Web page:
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In-depth profiles of New Communities

LISC/Chicago scribe John McCarron has profiled most of the 14 neighborhoods that participate in the New Communities Program in his regular page 2 column in Re:New newsletter during the past five years.

Click below to see the write-ups:

Auburn Gresham (November 2004)
It’s hard telling exactly when a neighborhood realizes it is time for collective, corrective action. For Auburn Gresham, a quiet, family-kind-of- neighborhood on Chicago’s Far South Side, the moment may have been the fall of the golden arches.

Chicago Lawn (July 2005)
You can still buy bacon buns at a small Lithuanian bakery not far from Marquette Park. You can, that is, after the lady behind the counter buzzes the electronic lock on the store’s front door.  It’s not like the old days, she explains, when you knew everyone in the neighborhood and they knew you.

East Garfield (March 2004)
Art exhibits come and go. And while a shimmering set of Dale Chihuly water lilies remain to memorialize the triumph in 2001-02, the Conservatory, and the tired neighborhood that surrounds it, still yearn for renewal.

Englewood (September 2003)
Urban renewal often did far more harm than good, and Englewood may be America’s saddest example. Why, then, is there a new optimism about the community?

Humboldt Park (January 2006)
When LISC recently computed its three-year summary of grants, covering everything from early-action projects such as community gardens to pre-development financing for affordable housing, there was no doubt which neighborhood led the pack.

Little Village (September 2004)
The most vibrant neighborhood in Chicago—a place throbbing with music, labor and life—is not some hotspot on the North Side. It is Little Village, the reigning port-of-entry for the nation’s fastest-growing immigrant group.

Logan Square (May 2004)
Gentrification is not an abstract social issue in Logan Square. It is a wrenching, here-and-now, up-close-and-personal dilemma.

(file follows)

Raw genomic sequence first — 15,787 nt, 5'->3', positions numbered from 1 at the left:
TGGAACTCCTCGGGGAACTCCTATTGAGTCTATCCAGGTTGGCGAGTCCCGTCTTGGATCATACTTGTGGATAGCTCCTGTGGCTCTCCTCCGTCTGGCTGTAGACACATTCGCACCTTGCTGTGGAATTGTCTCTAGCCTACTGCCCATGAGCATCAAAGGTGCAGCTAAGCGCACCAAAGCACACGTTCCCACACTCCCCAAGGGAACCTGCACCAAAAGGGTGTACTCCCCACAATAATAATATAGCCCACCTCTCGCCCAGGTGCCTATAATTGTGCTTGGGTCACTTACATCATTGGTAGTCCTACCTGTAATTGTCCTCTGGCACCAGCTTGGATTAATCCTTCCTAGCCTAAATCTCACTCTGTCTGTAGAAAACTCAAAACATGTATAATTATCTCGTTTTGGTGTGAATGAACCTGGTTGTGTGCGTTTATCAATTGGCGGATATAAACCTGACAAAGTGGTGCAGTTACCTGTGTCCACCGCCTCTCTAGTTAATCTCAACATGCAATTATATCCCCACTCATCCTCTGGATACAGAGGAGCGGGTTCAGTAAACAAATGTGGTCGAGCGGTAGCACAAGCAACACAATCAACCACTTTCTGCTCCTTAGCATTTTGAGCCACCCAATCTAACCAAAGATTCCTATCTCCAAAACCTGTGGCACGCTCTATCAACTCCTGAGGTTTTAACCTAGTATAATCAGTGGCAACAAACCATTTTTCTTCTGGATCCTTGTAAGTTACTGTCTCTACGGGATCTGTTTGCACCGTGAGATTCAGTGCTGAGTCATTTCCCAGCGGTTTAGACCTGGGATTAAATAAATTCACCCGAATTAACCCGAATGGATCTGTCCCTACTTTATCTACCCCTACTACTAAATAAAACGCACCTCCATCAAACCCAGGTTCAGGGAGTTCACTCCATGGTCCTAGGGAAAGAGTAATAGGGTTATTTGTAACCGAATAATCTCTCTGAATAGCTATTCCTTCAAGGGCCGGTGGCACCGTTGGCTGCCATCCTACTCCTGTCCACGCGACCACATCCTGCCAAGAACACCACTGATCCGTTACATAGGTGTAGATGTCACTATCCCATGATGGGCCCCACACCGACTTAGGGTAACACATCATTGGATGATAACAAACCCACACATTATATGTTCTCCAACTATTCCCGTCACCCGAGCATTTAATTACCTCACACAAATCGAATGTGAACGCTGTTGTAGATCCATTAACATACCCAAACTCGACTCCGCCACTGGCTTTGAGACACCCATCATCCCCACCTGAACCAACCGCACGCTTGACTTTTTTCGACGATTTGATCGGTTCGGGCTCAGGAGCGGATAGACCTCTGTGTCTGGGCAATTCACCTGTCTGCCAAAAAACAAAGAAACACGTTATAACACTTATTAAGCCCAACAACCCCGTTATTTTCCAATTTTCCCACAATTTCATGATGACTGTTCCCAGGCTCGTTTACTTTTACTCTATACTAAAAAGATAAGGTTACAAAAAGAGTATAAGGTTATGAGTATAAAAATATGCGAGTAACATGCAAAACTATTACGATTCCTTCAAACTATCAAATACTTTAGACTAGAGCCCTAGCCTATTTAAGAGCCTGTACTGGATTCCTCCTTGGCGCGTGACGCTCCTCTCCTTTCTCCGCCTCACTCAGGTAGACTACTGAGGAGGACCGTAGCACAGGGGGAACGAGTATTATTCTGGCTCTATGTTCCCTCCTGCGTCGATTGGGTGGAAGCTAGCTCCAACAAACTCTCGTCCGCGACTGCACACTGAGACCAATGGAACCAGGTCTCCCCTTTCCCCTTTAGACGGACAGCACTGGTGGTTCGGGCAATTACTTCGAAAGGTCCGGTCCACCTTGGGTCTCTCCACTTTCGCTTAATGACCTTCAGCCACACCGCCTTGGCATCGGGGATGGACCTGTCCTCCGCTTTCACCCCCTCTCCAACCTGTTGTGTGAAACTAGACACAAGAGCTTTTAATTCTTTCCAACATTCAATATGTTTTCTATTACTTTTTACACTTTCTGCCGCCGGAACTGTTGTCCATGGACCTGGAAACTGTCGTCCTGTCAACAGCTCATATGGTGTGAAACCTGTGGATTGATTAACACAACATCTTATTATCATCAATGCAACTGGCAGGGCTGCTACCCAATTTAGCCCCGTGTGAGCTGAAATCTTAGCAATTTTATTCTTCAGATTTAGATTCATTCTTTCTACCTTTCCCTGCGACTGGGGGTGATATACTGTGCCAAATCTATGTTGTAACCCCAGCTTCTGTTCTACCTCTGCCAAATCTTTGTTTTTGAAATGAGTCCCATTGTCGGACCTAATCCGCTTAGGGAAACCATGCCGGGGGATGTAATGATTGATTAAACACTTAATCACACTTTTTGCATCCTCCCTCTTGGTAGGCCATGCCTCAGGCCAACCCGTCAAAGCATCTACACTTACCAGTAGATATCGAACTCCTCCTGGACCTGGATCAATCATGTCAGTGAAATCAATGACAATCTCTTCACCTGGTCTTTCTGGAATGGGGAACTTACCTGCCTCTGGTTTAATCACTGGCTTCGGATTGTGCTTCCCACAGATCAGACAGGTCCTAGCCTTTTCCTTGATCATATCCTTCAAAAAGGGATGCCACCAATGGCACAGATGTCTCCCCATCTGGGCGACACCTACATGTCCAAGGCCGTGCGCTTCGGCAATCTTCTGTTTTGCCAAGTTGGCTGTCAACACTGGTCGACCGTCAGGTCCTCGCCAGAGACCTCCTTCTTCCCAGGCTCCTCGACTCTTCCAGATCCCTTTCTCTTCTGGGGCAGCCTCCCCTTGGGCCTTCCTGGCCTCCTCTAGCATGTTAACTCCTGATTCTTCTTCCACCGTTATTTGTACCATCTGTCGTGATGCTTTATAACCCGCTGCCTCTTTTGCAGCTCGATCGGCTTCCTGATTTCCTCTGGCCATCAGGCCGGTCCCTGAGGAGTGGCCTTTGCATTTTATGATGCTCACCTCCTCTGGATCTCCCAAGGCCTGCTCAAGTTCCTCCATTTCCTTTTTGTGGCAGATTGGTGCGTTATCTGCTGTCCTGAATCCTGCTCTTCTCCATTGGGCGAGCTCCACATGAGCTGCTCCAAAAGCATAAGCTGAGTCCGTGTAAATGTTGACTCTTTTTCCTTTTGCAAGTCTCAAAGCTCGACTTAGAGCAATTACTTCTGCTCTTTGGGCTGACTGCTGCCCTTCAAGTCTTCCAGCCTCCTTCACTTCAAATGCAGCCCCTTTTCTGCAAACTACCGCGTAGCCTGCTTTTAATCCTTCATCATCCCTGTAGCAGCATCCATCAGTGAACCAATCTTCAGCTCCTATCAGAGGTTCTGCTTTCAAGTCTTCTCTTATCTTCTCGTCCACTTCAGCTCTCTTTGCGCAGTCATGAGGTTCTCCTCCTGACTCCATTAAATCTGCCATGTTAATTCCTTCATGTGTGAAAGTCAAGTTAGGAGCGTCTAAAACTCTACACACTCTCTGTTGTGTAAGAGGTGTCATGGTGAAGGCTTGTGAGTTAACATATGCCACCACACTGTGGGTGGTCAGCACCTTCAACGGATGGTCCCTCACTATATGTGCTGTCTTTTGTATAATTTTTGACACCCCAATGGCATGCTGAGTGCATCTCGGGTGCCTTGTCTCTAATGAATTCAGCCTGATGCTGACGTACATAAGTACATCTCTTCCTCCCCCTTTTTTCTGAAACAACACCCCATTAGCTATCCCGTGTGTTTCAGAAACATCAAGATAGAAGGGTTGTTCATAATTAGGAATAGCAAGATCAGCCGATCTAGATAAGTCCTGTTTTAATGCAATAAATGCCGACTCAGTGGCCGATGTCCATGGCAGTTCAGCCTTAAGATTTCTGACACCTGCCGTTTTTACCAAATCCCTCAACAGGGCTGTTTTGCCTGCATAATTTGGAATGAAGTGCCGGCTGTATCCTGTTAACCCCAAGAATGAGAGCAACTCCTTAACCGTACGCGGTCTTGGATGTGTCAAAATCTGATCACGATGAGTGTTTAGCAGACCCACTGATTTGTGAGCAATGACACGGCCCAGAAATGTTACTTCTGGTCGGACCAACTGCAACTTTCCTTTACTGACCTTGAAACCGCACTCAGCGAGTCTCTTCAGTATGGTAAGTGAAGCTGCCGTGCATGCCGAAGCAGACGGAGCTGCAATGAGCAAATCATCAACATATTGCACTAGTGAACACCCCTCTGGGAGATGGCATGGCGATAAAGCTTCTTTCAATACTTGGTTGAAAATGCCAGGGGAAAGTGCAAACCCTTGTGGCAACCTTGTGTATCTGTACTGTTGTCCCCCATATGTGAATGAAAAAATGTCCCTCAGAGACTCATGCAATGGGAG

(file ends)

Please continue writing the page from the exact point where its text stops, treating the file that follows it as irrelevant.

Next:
North Lawndale (November 2007)
The Biblical prophecy, a favorite hereabouts, foretells the revival of Jerusalem, not North Lawndale … though it well describes what’s happening to the greystones along West Douglas Boulevard.

Pilsen (May 2007)
One key to understanding today’s Pilsen, the historic heart of Chicago’s Mexican-American community, is to understand what it is not. Pilsen is not, contrary to widespread belief, bursting at the seams with newly arrived immigrant families. Nor is Pilsen still a hotbed of combative groups out to stop real estate developers.

Quad Communities (May 2006)
Quad Communities Development Corporation is embarked on a tricky balancing act. It’s trying to shape–but not discourage–a torrent of new residential development, much of it upscale replacements for demolished public housing.

South Chicago (still in the works)

Washington Park (April 2004, by Ed Finkel)
What would happen to a neighborhood if 30,000 people up and left? The Washington Park community began wrestling with that question in 1990 after decades of population loss left large swaths of its housing stock boarded up or gone altogether.

West Haven (coming soon)

Woodlawn (September 2005)
The New Communities Program is fostering several unusual partnerships around the city, but none so extraordinary as the alignment between Woodlawn’s one-time adversaries, The Woodlawn Organization and the University of Chicago.

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